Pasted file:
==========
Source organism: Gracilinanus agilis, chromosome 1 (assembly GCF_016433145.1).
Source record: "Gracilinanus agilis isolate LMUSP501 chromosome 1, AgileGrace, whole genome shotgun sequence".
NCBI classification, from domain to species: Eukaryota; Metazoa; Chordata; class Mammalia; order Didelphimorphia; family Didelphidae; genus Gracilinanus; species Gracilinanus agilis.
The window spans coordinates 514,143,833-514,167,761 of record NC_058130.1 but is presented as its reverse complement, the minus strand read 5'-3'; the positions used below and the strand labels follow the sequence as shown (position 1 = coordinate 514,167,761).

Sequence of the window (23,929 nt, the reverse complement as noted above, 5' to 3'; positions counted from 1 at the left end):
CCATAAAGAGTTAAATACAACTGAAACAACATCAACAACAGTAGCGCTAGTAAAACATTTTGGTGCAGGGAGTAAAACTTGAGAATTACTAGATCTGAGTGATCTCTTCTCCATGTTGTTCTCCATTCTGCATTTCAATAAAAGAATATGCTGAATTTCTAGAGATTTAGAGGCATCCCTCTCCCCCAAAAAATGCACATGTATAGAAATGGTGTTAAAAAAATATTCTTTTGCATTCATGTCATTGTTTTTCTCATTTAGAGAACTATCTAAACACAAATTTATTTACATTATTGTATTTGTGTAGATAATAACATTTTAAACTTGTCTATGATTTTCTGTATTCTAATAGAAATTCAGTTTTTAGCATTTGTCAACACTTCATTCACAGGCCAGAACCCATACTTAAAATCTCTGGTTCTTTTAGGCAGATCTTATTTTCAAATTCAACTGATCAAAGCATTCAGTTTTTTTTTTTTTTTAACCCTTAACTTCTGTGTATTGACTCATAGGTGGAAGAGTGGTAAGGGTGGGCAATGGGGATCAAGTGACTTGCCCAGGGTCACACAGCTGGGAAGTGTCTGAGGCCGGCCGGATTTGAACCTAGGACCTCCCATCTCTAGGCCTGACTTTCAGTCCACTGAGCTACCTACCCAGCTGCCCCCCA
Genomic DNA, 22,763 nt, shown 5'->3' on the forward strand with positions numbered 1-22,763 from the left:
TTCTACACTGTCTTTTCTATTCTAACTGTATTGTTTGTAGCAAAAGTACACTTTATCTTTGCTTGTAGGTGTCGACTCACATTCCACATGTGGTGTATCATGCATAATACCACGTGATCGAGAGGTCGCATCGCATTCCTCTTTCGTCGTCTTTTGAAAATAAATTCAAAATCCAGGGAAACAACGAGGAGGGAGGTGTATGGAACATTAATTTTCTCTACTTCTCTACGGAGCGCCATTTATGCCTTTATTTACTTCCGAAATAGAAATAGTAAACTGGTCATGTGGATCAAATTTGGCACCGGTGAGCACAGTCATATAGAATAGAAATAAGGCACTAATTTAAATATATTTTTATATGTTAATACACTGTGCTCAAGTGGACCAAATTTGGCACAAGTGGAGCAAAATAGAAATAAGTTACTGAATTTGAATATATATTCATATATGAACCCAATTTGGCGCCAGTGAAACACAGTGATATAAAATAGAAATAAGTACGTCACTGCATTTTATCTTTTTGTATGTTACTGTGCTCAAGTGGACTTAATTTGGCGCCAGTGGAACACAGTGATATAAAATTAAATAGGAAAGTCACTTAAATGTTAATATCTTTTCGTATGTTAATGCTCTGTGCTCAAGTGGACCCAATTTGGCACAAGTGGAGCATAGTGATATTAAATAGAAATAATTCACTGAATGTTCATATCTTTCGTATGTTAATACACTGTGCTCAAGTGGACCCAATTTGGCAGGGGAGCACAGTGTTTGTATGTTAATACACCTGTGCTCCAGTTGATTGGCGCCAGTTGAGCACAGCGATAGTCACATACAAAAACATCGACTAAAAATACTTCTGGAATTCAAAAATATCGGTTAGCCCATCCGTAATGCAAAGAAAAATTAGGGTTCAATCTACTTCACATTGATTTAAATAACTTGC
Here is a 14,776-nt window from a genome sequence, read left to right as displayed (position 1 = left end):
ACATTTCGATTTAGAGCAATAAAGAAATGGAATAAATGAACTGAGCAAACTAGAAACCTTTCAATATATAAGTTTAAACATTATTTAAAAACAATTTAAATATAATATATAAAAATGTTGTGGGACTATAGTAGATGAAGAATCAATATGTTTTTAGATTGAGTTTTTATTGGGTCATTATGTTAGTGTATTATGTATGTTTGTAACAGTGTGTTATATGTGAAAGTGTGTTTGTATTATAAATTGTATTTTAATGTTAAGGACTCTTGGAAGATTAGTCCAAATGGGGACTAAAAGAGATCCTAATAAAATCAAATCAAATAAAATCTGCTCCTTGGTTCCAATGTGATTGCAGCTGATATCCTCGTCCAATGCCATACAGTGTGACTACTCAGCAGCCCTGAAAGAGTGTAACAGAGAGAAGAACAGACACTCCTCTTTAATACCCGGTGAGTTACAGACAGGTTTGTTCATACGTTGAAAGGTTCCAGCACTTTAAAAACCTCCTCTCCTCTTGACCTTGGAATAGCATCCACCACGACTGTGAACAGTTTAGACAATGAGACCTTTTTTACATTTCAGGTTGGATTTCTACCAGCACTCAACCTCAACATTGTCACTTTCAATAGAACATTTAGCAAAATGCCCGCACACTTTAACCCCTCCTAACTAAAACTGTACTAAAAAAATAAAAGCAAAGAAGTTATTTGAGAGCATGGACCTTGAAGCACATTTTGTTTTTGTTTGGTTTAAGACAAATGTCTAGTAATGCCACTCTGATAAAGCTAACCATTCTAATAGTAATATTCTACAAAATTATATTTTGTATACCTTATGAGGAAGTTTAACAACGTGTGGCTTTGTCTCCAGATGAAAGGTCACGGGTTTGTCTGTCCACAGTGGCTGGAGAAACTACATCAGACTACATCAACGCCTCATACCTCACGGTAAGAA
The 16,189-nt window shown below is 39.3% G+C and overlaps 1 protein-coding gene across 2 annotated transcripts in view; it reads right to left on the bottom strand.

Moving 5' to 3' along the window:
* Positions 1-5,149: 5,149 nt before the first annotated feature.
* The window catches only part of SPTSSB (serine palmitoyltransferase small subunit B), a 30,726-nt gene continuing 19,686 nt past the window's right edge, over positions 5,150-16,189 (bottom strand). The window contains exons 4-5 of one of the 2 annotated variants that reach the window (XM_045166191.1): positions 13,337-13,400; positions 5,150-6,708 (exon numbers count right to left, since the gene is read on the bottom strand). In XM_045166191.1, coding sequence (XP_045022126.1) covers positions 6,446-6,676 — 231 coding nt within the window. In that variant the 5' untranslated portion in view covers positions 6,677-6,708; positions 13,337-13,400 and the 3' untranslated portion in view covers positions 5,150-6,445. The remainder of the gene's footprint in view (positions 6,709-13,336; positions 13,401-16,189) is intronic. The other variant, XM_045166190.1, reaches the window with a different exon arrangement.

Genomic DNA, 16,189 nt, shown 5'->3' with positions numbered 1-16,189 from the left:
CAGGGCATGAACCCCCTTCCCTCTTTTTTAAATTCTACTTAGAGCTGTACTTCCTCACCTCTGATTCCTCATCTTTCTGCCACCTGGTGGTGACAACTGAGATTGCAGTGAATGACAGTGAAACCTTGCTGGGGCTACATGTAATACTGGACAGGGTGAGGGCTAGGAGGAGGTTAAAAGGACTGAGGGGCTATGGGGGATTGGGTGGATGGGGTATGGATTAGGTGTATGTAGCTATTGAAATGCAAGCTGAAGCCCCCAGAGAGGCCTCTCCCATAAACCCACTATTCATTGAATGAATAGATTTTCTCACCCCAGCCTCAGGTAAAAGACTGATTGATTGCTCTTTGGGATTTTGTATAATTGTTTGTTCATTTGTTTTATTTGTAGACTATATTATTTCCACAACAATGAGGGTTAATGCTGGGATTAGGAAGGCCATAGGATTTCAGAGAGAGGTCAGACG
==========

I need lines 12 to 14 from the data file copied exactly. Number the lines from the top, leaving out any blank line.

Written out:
Moving 5' to 3' along the window:
* Positions 1-5,149: 5,149 nt before the first annotated feature.
* The window catches only part of SPTSSB (serine palmitoyltransferase small subunit B), a 30,726-nt gene continuing 19,686 nt past the window's right edge, over positions 5,150-16,189 (bottom strand). The window contains exons 4-5 of one of the 2 annotated variants that reach the window (XM_045166191.1): positions 13,337-13,400; positions 5,150-6,708 (exon numbers count right to left, since the gene is read on the bottom strand). In XM_045166191.1, coding sequence (XP_045022126.1) covers positions 6,446-6,676 — 231 coding nt within the window. In that variant the 5' untranslated portion in view covers positions 6,677-6,708; positions 13,337-13,400 and the 3' untranslated portion in view covers positions 5,150-6,445. The remainder of the gene's footprint in view (positions 6,709-13,336; positions 13,401-16,189) is intronic. The other variant, XM_045166190.1, reaches the window with a different exon arrangement.